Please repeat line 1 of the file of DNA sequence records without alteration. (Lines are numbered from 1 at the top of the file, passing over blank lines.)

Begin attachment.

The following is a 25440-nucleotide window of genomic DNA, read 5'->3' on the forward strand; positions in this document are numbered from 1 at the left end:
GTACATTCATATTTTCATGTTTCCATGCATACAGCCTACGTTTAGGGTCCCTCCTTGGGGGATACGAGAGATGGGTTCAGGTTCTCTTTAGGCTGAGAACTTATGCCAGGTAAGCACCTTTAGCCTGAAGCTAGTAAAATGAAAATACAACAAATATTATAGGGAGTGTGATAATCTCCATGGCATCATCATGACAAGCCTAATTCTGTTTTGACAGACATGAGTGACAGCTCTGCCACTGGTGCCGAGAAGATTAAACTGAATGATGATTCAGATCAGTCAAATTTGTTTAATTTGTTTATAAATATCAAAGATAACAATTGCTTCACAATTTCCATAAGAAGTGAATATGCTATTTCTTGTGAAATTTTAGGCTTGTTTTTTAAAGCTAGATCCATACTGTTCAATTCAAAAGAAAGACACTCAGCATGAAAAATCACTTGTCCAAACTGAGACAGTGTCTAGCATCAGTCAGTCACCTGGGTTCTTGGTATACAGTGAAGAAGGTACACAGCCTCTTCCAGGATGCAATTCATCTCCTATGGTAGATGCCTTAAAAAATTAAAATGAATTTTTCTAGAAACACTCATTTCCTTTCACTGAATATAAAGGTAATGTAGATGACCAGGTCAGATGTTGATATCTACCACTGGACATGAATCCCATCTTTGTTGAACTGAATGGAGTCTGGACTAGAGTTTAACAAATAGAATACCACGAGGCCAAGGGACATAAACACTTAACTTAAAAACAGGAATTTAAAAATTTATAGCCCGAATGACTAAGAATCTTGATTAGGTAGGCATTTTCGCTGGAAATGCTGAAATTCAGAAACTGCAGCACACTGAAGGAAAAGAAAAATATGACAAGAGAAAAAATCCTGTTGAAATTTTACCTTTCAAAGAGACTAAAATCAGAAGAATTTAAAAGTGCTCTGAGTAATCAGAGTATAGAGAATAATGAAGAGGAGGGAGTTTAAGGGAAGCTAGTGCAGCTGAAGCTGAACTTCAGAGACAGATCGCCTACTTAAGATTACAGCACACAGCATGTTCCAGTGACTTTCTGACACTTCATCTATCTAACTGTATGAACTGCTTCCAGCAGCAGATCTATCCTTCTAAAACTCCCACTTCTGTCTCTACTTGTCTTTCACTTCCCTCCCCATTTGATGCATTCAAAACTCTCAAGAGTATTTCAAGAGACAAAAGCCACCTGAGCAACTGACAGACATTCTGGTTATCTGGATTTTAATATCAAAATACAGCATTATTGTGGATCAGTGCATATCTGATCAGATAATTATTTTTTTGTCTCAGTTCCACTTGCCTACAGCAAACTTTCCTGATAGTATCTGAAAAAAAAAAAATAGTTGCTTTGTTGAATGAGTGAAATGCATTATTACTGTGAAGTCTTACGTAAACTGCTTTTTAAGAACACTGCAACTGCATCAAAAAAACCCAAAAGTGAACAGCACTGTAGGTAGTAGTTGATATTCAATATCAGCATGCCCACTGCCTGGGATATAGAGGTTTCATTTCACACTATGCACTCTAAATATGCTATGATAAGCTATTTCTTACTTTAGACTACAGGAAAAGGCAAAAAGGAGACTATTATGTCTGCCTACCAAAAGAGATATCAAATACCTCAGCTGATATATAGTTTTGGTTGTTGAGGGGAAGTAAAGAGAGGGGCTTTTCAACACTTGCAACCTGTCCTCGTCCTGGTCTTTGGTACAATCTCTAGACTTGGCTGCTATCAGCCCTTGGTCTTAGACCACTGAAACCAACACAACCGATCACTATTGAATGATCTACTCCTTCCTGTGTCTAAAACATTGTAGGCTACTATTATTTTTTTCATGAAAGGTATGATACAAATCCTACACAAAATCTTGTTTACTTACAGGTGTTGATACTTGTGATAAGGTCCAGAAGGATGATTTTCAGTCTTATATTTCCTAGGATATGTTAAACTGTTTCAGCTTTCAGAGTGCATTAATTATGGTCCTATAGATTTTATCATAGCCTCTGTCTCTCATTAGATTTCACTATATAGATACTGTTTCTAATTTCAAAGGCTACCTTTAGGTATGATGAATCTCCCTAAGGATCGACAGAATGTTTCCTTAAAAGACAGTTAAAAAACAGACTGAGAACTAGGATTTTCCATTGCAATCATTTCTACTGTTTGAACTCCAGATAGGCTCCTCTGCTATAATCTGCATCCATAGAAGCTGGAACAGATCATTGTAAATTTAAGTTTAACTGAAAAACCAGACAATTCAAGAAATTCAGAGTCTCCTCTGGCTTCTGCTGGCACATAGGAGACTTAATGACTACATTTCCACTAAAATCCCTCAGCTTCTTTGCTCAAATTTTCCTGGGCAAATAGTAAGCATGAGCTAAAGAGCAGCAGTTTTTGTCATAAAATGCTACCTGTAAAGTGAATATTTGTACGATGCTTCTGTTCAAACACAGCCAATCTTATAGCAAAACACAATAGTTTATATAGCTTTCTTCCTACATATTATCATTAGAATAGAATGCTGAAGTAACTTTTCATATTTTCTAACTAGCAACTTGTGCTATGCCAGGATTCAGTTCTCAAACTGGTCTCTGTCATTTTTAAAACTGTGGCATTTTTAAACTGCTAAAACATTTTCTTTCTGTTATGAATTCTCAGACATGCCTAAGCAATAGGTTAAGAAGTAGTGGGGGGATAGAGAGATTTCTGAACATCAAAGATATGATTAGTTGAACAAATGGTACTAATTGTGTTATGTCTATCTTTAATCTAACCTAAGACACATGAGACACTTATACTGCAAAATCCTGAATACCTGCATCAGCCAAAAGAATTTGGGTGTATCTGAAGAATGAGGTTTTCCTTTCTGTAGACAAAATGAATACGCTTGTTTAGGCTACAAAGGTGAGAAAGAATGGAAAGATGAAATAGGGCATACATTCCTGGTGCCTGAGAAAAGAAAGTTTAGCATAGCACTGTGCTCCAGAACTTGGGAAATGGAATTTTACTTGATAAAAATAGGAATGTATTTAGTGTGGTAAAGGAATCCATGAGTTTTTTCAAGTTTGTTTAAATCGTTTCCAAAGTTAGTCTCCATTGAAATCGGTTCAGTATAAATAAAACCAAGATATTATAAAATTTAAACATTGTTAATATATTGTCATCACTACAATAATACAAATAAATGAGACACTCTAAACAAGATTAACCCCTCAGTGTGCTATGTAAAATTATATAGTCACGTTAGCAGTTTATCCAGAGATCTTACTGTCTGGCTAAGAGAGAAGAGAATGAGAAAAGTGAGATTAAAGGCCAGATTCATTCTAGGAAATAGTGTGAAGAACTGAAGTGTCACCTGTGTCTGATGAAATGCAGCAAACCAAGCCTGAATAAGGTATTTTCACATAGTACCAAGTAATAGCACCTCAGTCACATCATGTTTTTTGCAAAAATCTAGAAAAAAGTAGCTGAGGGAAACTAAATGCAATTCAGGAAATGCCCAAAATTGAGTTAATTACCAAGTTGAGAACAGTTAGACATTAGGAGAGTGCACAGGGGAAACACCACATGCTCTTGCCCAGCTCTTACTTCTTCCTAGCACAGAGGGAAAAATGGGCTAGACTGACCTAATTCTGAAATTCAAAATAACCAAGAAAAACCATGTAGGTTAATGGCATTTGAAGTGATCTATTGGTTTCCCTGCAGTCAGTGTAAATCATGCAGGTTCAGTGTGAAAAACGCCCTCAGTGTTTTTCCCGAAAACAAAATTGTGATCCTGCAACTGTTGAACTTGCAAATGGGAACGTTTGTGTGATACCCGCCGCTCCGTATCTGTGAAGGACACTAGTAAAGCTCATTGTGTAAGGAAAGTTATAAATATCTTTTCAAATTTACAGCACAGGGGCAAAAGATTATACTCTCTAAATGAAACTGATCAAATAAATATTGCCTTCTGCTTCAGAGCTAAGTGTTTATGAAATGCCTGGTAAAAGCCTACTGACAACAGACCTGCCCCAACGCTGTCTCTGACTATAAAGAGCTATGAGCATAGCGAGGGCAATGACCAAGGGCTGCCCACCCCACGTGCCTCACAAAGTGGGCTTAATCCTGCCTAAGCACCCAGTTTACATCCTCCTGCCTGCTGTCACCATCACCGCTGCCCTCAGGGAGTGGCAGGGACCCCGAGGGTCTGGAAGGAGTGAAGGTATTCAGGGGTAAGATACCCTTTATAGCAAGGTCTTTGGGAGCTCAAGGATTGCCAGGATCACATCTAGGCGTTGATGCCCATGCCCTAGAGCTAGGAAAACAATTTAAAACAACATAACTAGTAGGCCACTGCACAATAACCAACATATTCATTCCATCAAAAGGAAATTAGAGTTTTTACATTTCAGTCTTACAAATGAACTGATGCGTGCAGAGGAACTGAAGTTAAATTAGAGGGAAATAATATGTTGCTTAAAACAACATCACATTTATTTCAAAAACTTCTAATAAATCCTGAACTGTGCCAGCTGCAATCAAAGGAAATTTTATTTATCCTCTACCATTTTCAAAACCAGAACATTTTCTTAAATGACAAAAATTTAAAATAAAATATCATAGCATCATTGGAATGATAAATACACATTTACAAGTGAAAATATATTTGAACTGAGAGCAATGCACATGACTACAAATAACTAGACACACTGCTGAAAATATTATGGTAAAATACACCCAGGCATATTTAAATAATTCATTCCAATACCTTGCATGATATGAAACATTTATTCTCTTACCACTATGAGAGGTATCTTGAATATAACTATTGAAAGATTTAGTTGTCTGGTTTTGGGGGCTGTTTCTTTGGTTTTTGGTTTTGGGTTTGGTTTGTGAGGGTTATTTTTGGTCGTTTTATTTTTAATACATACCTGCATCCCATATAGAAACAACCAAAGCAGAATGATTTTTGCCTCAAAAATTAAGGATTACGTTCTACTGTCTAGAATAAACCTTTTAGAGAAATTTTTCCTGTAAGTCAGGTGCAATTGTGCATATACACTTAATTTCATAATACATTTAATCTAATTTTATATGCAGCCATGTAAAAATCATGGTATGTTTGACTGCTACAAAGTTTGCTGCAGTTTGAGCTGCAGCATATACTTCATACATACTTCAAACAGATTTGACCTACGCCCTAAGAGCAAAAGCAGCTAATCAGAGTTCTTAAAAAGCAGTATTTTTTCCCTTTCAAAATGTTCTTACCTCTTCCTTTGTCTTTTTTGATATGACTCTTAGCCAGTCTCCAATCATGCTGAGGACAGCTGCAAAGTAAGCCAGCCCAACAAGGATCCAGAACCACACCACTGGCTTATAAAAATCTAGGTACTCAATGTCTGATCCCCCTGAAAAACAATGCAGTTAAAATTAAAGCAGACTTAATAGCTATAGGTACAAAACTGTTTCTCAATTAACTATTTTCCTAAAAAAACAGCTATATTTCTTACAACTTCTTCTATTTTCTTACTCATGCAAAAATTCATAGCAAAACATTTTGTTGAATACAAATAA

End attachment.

The following is a 25440-nucleotide window of genomic DNA, read 5'->3' on the forward strand; positions in this document are numbered from 1 at the left end: